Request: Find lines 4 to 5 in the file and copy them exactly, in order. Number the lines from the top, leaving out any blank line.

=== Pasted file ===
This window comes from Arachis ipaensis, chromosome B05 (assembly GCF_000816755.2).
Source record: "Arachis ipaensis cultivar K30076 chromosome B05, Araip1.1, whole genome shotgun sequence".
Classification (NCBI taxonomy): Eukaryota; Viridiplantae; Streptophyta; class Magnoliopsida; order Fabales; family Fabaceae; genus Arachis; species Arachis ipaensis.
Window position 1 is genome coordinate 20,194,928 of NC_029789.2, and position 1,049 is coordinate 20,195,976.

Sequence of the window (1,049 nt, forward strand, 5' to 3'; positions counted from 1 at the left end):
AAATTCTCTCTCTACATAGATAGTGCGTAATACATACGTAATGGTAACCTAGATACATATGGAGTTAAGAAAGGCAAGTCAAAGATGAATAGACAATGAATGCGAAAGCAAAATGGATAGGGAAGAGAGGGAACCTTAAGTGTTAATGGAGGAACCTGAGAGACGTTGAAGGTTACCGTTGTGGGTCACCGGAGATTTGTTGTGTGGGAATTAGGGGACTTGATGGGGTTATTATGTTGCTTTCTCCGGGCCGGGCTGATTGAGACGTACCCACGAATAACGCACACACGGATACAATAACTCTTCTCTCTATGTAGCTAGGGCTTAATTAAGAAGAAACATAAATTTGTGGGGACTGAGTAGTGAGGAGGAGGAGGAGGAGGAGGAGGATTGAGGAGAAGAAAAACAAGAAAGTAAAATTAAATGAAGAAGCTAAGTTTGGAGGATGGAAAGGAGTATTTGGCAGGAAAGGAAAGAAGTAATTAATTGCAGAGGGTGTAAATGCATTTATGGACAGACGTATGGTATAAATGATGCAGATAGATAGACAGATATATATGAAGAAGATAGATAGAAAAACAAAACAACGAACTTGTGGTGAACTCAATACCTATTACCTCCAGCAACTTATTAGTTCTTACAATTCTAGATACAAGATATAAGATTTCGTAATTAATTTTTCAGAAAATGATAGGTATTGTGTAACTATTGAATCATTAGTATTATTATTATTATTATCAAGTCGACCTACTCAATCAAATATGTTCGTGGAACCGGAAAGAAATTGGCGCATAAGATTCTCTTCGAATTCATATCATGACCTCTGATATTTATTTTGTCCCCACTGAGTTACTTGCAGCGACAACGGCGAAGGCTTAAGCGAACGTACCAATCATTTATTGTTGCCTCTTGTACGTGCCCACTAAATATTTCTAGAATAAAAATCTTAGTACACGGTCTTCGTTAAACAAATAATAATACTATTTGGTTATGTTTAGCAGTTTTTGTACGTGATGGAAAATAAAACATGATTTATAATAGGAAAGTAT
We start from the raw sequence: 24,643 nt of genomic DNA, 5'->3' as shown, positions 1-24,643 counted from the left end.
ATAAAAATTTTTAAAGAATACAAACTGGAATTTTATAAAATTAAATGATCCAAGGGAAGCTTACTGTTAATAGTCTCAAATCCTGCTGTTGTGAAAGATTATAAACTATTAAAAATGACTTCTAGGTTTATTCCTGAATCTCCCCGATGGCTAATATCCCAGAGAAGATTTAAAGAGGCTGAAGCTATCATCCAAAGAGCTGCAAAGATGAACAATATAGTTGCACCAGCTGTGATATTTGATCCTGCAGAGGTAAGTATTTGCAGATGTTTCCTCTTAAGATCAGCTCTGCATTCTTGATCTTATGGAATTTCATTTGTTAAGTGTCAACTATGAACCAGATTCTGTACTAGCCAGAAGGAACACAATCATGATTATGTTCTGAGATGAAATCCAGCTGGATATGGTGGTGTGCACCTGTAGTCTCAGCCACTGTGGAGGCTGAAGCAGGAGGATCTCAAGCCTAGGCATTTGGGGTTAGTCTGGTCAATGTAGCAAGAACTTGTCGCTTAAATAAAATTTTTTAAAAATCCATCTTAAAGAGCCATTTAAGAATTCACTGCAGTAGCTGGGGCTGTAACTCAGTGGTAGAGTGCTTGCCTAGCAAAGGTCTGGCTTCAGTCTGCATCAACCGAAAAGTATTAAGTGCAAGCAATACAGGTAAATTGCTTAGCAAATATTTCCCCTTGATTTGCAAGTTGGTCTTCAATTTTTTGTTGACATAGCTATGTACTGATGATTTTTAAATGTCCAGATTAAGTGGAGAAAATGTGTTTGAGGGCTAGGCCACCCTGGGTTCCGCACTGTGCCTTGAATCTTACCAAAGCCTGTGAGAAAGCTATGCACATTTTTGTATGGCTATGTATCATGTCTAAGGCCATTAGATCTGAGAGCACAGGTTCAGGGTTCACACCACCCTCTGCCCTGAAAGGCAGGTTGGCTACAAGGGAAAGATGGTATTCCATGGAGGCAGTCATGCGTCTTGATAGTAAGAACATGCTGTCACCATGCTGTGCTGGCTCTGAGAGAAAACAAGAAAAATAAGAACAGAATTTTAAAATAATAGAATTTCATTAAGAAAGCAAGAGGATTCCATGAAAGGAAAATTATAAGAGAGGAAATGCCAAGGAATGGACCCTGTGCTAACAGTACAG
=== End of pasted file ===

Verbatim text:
Window position 1 is genome coordinate 20,194,928 of NC_029789.2, and position 1,049 is coordinate 20,195,976.

Sequence of the window (1,049 nt, forward strand, 5' to 3'; positions counted from 1 at the left end):